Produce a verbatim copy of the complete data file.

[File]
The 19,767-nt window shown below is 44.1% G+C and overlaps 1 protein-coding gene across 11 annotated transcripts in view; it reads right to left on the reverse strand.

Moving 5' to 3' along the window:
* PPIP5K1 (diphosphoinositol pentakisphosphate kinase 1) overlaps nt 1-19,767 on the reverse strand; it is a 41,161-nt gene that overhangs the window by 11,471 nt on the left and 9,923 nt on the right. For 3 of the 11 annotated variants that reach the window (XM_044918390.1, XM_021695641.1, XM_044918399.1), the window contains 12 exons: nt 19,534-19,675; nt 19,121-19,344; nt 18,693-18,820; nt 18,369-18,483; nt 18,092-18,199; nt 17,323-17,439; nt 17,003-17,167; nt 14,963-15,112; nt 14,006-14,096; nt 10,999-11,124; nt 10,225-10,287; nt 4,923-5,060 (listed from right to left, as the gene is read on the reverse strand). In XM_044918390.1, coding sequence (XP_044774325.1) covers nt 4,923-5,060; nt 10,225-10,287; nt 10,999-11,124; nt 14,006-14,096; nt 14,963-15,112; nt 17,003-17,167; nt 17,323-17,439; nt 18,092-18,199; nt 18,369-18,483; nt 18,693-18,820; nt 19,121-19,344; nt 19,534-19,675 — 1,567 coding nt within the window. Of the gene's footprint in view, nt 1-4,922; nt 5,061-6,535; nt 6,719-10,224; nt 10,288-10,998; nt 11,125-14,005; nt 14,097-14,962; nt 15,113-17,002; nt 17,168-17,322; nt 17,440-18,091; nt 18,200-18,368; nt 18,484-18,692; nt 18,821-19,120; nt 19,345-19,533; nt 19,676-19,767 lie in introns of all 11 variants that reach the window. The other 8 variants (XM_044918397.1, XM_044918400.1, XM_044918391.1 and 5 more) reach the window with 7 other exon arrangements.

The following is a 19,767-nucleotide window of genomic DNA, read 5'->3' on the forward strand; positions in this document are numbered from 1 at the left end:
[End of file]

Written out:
The 19,767-nt window shown below is 44.1% G+C and overlaps 1 protein-coding gene across 11 annotated transcripts in view; it reads right to left on the reverse strand.

Moving 5' to 3' along the window:
* PPIP5K1 (diphosphoinositol pentakisphosphate kinase 1) overlaps nt 1-19,767 on the reverse strand; it is a 41,161-nt gene that overhangs the window by 11,471 nt on the left and 9,923 nt on the right. For 3 of the 11 annotated variants that reach the window (XM_044918390.1, XM_021695641.1, XM_044918399.1), the window contains 12 exons: nt 19,534-19,675; nt 19,121-19,344; nt 18,693-18,820; nt 18,369-18,483; nt 18,092-18,199; nt 17,323-17,439; nt 17,003-17,167; nt 14,963-15,112; nt 14,006-14,096; nt 10,999-11,124; nt 10,225-10,287; nt 4,923-5,060 (listed from right to left, as the gene is read on the reverse strand). In XM_044918390.1, coding sequence (XP_044774325.1) covers nt 4,923-5,060; nt 10,225-10,287; nt 10,999-11,124; nt 14,006-14,096; nt 14,963-15,112; nt 17,003-17,167; nt 17,323-17,439; nt 18,092-18,199; nt 18,369-18,483; nt 18,693-18,820; nt 19,121-19,344; nt 19,534-19,675 — 1,567 coding nt within the window. Of the gene's footprint in view, nt 1-4,922; nt 5,061-6,535; nt 6,719-10,224; nt 10,288-10,998; nt 11,125-14,005; nt 14,097-14,962; nt 15,113-17,002; nt 17,168-17,322; nt 17,440-18,091; nt 18,200-18,368; nt 18,484-18,692; nt 18,821-19,120; nt 19,345-19,533; nt 19,676-19,767 lie in introns of all 11 variants that reach the window. The other 8 variants (XM_044918397.1, XM_044918400.1, XM_044918391.1 and 5 more) reach the window with 7 other exon arrangements.

The following is a 19,767-nucleotide window of genomic DNA, read 5'->3' on the forward strand; positions in this document are numbered from 1 at the left end: